Forklifts are used to move heavy loads in numerous industries, such as warehousing, manufacturing, agriculture and retail. Worker deaths and injuries linked to forklift accidents are an ongoing safety issue. Standards from the Occupational Safety and Health Administration require training and continuing certification for forklift operators.
Investigations conducted by the National Institute for Occupational Safety and Health found that forklift safety is sometimes lacking in certain workplaces. Awareness of the dangers is low, and OSHA standards and manufacturer guidelines are not always observed. From 1980 to 1994, the National Traumatic Occupational Fatalities Surveillance System recorded 1,021 worker deaths resulting from forklift accidents, and accident data studied by NIOSH indicates that most deaths occur when a forklift falls off a loading dock and crushes a worker.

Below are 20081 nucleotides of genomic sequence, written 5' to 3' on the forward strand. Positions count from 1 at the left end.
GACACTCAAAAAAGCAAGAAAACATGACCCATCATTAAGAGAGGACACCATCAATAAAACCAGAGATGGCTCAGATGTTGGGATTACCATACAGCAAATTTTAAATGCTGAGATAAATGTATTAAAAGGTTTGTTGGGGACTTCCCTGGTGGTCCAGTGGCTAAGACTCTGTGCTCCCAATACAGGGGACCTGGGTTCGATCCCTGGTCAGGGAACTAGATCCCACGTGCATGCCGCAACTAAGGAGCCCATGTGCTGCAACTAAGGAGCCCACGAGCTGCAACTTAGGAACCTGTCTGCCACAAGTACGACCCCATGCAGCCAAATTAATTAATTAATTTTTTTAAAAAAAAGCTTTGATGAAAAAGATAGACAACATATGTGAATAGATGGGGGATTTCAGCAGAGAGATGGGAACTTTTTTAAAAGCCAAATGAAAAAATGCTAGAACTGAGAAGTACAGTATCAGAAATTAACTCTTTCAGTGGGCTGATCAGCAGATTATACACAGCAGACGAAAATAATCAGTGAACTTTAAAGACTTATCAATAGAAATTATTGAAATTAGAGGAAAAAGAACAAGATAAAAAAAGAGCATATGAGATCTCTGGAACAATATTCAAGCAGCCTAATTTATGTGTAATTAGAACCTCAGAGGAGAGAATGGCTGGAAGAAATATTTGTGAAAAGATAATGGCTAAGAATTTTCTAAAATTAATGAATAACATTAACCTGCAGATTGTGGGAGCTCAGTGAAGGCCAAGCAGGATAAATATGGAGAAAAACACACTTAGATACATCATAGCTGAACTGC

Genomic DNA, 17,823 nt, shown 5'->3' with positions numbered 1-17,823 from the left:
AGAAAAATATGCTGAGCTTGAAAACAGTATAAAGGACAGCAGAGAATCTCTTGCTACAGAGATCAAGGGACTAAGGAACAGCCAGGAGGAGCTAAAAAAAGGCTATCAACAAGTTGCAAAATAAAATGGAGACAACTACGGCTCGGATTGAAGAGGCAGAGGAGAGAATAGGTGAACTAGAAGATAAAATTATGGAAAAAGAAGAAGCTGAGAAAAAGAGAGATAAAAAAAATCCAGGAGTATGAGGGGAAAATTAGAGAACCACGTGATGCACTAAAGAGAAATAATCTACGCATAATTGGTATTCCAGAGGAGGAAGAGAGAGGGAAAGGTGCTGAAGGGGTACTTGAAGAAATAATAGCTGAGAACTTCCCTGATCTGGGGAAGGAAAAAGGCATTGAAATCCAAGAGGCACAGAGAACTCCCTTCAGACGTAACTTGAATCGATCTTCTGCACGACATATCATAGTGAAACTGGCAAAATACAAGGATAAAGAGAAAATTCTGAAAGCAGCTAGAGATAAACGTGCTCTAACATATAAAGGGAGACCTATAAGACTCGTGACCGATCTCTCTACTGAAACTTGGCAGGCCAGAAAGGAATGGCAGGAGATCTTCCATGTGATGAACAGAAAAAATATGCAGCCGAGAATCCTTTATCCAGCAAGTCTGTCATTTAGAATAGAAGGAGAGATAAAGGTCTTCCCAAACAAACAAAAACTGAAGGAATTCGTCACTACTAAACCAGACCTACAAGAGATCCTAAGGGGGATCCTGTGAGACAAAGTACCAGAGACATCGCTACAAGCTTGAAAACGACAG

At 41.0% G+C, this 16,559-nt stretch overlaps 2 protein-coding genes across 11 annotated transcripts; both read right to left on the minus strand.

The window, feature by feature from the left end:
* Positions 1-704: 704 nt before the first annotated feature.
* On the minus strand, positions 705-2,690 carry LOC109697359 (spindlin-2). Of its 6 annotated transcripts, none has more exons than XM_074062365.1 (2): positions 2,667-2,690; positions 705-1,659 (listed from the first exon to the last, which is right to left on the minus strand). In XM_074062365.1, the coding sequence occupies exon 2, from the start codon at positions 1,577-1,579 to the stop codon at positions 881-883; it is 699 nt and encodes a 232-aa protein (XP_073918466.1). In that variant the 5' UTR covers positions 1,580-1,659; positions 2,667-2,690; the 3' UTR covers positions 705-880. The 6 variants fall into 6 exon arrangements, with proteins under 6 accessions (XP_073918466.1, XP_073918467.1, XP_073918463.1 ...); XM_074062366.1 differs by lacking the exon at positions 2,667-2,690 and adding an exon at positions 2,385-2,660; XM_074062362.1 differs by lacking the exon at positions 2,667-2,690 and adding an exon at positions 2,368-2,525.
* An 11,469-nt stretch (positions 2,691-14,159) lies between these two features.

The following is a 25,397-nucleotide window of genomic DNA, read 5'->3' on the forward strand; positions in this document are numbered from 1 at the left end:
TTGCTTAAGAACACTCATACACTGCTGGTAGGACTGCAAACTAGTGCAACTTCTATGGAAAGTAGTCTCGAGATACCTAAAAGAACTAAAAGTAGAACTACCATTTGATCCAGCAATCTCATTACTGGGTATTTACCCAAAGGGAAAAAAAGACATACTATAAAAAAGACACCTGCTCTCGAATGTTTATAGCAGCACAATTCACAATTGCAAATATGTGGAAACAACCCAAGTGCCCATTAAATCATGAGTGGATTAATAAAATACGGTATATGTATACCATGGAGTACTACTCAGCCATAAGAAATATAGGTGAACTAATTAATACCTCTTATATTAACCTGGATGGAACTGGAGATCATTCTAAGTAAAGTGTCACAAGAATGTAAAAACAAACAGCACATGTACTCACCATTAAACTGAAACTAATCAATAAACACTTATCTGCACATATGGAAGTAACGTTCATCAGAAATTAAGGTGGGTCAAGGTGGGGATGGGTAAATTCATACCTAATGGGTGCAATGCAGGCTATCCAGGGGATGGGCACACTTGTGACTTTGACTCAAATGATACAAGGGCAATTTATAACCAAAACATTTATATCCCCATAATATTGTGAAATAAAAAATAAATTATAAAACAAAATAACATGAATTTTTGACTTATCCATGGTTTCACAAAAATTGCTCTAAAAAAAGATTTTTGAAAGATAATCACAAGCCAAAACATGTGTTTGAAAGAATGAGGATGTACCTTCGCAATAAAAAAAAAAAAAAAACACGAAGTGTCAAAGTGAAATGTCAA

Grades and ramps raise the chance of the forklift overturning. On a ramp, the load should be tilted back and raised only as far as needed to move. In addition, only loads within the capacity of the forklift should be moved. Passengers should never be allowed unless the forklift has an extra seat, and when getting off a forklift, the parking brake must be set, the controls placed in neutral and the forks lowered. These guidelines are only a sampling of the necessary safety procedures.
Someone injured in a forklift accident on a job site might endure significant injuries. The workers' compensation system is meant to cover the expenses of injured and killed workers. However, an insurance company or employer might obstruct the claim filing process. Sometimes a worker consults with an attorney to learn about the benefits to which he or she is legally entitled. An attorney might also be able to advocate for an injured worker and gain the necessary benefits.
"*" indicates required fields